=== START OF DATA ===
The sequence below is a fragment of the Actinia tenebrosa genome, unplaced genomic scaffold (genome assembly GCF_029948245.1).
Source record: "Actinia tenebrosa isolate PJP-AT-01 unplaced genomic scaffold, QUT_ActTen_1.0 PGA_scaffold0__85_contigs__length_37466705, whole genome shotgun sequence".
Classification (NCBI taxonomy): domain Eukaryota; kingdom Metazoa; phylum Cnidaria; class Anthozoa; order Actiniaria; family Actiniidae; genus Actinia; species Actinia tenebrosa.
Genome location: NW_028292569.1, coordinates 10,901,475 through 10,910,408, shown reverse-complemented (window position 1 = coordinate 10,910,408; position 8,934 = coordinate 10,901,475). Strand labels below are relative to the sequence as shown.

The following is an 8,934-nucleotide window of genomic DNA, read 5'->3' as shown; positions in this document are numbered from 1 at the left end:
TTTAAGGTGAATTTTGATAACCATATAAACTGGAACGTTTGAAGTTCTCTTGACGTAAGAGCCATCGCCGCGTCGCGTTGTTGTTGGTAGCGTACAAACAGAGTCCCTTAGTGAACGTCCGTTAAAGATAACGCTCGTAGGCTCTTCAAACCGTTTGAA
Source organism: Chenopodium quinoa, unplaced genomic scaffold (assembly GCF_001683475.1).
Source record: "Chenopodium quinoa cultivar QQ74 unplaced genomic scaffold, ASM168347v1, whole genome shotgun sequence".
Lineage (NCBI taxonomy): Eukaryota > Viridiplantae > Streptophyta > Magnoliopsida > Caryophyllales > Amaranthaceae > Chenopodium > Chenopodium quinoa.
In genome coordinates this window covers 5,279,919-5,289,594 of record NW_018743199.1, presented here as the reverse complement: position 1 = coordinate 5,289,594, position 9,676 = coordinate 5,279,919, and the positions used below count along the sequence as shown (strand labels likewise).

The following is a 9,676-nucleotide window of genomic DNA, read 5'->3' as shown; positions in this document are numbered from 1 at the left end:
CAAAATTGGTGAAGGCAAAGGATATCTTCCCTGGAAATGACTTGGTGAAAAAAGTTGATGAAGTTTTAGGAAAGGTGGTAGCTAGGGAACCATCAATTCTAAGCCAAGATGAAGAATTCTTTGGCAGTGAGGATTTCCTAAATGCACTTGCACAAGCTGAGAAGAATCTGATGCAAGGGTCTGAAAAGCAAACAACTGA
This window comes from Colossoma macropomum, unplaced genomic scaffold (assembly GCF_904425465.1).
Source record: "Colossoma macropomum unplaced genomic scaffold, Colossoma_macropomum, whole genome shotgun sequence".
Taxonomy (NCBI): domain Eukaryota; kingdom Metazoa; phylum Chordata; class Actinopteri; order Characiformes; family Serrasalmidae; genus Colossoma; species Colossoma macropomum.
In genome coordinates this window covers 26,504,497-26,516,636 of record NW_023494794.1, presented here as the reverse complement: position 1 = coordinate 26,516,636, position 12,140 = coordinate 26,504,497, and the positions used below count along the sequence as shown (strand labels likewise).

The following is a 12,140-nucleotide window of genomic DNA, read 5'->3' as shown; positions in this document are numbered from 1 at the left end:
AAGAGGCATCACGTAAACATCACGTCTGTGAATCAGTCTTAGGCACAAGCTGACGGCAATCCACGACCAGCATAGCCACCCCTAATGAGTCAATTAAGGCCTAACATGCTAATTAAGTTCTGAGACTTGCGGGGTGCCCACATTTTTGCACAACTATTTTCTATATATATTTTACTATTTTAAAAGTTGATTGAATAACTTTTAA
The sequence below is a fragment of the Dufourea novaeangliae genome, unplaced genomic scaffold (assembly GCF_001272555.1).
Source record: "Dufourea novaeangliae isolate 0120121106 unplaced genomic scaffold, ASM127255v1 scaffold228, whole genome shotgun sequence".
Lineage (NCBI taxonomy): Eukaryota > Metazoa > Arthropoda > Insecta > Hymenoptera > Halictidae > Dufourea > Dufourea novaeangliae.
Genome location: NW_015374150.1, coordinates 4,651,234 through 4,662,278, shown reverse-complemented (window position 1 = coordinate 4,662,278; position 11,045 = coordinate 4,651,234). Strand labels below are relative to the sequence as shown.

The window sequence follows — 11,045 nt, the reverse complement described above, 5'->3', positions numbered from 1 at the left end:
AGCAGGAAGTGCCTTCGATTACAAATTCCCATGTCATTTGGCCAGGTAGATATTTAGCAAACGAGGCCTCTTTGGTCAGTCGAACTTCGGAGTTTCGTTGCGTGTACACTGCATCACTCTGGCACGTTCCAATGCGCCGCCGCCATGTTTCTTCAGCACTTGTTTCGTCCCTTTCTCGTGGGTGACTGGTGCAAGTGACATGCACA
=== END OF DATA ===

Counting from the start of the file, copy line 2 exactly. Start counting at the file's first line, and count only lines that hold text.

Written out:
Source record: "Actinia tenebrosa isolate PJP-AT-01 unplaced genomic scaffold, QUT_ActTen_1.0 PGA_scaffold0__85_contigs__length_37466705, whole genome shotgun sequence".